Thursday, 12 July 2018

Having A Support Network For Someone With Mental Health Issues

When you suffer from mental health problems, you feel like the world is caving in on you. Sometimes you cannot see a way out. When I had severe PND after Tilly was born, I was lucky enough to have an amazing support network. I was reminded of this today when I spoke at a conference. Although that whole time of my life is still raw, I was so lucky to have the support network around me, that I had. 

I had my family, not my parents but my brother, my aunt and uncles, my cousins and most importantly my kids. Although they were still teenagers themselves, they rallied round to help with me and their baby sister. This has created an incredible and unbreakable bond between Tilly and her older siblings. I know there is still a taboo with mental health problems and every day, more people are speaking out about it - which is fantastic, because they needn't do this journey on their own. I asked my son, who was 16 at the time 'Are you embarrassed about my mental health? What do your friends think?' He replied with 'Mum, they think you are the coolest mum'  I will never forget that because it made me realise that parents are bringing their kids up with the understanding of mental health that they need. 

I had my colleagues, my manager was a new manager to me. She had come to work for the store when I was on maternity leave, so I didn't know her as well as the other colleagues. But when I went back to work, it was a struggle. I was trying to be a good mum to a baby and hiding my mental health issues. Until one day, I told her that I needed to quit. She did something that I will never forget, and this is why I have an amazing friendship with her now. She told me that if I quit, then it would be something I regretted for the rest of my life. It would mean mental health won. She offered to drop my hours to 4 hours a week. It would give me something to leave the house for, once a week and it would give me a break from being a parent. She then put support in place for me to carry on working. If I had quit, that day. I would have regretted it because I am still working for the company now and I still love my job just as much. My other colleagues, all rallied round to help me through it. I didn't want sympathy and they knew it. They would joke with me and make me laugh to the extent that you would never know I had the problems. I never actually felt alone when I was at work.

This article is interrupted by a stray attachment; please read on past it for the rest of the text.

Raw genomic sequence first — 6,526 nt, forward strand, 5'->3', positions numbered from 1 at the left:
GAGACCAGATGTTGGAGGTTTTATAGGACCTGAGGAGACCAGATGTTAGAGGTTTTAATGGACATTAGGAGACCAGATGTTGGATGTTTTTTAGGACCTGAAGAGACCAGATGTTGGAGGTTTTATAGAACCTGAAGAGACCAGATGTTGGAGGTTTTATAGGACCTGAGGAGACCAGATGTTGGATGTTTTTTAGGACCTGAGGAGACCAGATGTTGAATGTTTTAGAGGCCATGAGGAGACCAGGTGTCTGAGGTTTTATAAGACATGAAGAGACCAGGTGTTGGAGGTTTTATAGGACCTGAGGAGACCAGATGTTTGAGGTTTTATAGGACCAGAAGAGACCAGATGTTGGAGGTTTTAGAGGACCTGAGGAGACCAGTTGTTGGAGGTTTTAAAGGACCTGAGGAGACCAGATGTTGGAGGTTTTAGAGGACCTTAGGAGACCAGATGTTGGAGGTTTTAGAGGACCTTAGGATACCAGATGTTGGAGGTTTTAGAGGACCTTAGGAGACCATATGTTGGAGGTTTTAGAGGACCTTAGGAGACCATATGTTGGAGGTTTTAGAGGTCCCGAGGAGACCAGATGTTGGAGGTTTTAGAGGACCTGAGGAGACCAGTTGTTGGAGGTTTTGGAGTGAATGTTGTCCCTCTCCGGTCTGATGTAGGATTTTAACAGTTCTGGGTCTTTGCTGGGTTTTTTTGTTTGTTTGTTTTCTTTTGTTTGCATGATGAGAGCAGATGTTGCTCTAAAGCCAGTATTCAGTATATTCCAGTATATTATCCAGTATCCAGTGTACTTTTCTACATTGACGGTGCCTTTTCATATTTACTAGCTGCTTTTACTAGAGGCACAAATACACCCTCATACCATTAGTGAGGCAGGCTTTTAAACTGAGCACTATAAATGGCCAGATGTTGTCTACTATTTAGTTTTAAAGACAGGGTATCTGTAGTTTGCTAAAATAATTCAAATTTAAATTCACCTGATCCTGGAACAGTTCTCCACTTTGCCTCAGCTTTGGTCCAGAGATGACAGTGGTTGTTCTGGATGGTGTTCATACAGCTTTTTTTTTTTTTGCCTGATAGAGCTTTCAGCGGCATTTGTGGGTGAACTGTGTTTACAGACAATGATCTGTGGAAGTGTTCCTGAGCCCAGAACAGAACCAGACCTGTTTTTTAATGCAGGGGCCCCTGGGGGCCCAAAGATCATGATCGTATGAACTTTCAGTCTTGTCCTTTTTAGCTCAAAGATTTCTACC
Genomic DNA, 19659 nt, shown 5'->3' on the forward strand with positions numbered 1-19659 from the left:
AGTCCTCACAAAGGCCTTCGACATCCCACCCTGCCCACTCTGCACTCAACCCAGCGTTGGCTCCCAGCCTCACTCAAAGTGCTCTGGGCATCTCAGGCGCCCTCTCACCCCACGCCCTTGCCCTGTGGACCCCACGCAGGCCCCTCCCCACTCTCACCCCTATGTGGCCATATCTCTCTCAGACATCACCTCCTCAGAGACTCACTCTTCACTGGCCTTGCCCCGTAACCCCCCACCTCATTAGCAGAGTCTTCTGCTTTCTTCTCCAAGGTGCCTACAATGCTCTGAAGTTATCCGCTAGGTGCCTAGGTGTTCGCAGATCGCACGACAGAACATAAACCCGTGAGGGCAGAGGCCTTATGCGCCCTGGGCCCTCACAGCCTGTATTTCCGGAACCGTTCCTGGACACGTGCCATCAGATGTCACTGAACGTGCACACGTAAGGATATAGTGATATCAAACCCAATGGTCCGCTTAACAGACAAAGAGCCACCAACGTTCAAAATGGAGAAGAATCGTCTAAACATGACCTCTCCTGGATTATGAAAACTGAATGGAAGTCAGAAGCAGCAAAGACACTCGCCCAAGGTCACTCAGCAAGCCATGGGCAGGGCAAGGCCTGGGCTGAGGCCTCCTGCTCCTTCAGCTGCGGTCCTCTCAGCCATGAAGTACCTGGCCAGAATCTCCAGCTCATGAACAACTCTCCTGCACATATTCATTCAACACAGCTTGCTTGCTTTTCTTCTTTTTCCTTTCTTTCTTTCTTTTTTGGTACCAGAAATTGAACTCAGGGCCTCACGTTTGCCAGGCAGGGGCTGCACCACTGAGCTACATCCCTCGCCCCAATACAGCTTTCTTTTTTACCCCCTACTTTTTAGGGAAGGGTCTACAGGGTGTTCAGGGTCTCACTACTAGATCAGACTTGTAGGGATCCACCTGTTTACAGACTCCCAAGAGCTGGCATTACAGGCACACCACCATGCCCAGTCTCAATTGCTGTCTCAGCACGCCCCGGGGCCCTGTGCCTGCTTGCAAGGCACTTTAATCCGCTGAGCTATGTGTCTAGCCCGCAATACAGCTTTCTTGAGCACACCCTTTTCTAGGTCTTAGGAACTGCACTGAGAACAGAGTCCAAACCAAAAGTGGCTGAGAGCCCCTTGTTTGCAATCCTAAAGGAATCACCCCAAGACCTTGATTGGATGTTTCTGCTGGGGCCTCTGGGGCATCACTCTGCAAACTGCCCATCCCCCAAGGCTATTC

My friends, they were fantastic! but some walked away. I told one friend that I kept hearing voices as part of the psychosis that I was experiencing and she just laughed in my face. Maybe it was a misunderstanding on her part of mental health, maybe it was ignorance. It took a long time for me to forgive her. Mental health is something we should be able to talk about with everyone. Other friends were amazing and they are the kind of friends you all need in your life. It's the Sam's, the Lin's, the Eileen's of the world that keep you going when your world feels like its imploding. Of course, there are many other friends, but too many to mention. I hope they know I will be forever grateful for the help they gave me. 

The medical support is a crucial part of helping you through your mental health journey. Speak to your GP, no matter how hard it is, no matter how silly you think it seems. Me telling the doctor that I checked the paper every day to see if I was in it, seems strange now. But at the time it was normal behaviour for me. He referred me to a psychiatrist, which scared me at the time but I was more scared of my own mental health and what it was doing to me. So I went along to the appointment and he had so much empathy and understood what I was going through. He didn't blame my childhood and he didn't bring up my past. He talked about the now, he talked about how I was afraid that I would push my baby under a bus by accident. He was understanding that I thought a tidal wave was going to engulf my little seaside town when there was almost no chance of that ever happening. He listened and he helped me. I was later diagnosed with Bipolar, which was why my PND had been so severe. If you're not eligible for a psychiatrist or you can't find the time to go and see one, these days you can even get access to a Psychiatrist online, by clicking the link it will tell you more. That is how easy it has become to seek professional help these days. Whether you need an appointment in the middle of the night, when you're feeling your lowest or in your lunch hour from work, there will always be someone to help you. I struggled to find childcare when I saw the psychiatrist, so this would have been perfect for me. 

Whatever mental health issues you have, there is always someone to help. You can always drop me a comment on the post or use the contact me form. You also have support groups like Rethink, Mind and The Samaritans. They offer round the clock help if you need it. You should never feel that you have nobody to turn to because there is always someone who will understand. 

*collaborated post*


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